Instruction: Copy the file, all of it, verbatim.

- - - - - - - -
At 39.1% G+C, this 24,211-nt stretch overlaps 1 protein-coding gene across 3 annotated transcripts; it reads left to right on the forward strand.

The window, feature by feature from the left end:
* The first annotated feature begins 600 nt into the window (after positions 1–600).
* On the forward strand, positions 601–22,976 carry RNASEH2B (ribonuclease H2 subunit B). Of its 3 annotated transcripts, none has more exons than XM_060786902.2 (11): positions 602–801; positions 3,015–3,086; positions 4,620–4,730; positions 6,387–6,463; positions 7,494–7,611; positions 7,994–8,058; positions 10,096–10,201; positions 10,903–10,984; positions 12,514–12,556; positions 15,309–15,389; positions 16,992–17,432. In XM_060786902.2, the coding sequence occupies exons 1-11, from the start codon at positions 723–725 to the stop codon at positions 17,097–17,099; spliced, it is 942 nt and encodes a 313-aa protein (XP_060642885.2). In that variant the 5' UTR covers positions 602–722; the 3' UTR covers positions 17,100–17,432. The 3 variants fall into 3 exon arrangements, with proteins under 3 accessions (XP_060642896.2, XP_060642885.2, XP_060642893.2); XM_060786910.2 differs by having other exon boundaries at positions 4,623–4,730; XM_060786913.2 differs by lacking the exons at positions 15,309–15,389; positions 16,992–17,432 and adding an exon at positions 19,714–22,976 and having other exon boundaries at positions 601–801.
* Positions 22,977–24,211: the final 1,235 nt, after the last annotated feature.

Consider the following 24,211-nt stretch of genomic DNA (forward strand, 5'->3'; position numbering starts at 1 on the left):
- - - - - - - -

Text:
At 39.1% G+C, this 24,211-nt stretch overlaps 1 protein-coding gene across 3 annotated transcripts; it reads left to right on the forward strand.

The window, feature by feature from the left end:
* The first annotated feature begins 600 nt into the window (after positions 1–600).
* On the forward strand, positions 601–22,976 carry RNASEH2B (ribonuclease H2 subunit B). Of its 3 annotated transcripts, none has more exons than XM_060786902.2 (11): positions 602–801; positions 3,015–3,086; positions 4,620–4,730; positions 6,387–6,463; positions 7,494–7,611; positions 7,994–8,058; positions 10,096–10,201; positions 10,903–10,984; positions 12,514–12,556; positions 15,309–15,389; positions 16,992–17,432. In XM_060786902.2, the coding sequence occupies exons 1-11, from the start codon at positions 723–725 to the stop codon at positions 17,097–17,099; spliced, it is 942 nt and encodes a 313-aa protein (XP_060642885.2). In that variant the 5' UTR covers positions 602–722; the 3' UTR covers positions 17,100–17,432. The 3 variants fall into 3 exon arrangements, with proteins under 3 accessions (XP_060642896.2, XP_060642885.2, XP_060642893.2); XM_060786910.2 differs by having other exon boundaries at positions 4,623–4,730; XM_060786913.2 differs by lacking the exons at positions 15,309–15,389; positions 16,992–17,432 and adding an exon at positions 19,714–22,976 and having other exon boundaries at positions 601–801.
* Positions 22,977–24,211: the final 1,235 nt, after the last annotated feature.

Consider the following 24,211-nt stretch of genomic DNA (forward strand, 5'->3'; position numbering starts at 1 on the left):